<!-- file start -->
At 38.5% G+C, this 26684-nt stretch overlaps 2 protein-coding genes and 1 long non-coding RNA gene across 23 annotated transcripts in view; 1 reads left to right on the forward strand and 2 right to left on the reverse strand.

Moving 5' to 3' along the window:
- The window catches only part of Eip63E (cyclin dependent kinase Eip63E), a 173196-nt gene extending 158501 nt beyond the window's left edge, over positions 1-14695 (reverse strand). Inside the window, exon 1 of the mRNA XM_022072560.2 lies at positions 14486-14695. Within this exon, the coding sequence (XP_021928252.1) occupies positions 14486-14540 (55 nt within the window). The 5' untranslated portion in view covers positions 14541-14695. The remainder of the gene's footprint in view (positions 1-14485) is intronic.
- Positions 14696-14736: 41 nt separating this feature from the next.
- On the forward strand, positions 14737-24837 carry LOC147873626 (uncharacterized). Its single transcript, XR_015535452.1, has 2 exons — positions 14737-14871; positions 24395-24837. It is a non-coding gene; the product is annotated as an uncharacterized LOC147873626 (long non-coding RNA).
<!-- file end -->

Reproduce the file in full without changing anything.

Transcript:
At 38.5% G+C, this 26684-nt stretch overlaps 2 protein-coding genes and 1 long non-coding RNA gene across 23 annotated transcripts in view; 1 reads left to right on the forward strand and 2 right to left on the reverse strand.

Moving 5' to 3' along the window:
- The window catches only part of Eip63E (cyclin dependent kinase Eip63E), a 173196-nt gene extending 158501 nt beyond the window's left edge, over positions 1-14695 (reverse strand). Inside the window, exon 1 of the mRNA XM_022072560.2 lies at positions 14486-14695. Within this exon, the coding sequence (XP_021928252.1) occupies positions 14486-14540 (55 nt within the window). The 5' untranslated portion in view covers positions 14541-14695. The remainder of the gene's footprint in view (positions 1-14485) is intronic.
- Positions 14696-14736: 41 nt separating this feature from the next.
- On the forward strand, positions 14737-24837 carry LOC147873626 (uncharacterized). Its single transcript, XR_015535452.1, has 2 exons — positions 14737-14871; positions 24395-24837. It is a non-coding gene; the product is annotated as an uncharacterized LOC147873626 (long non-coding RNA).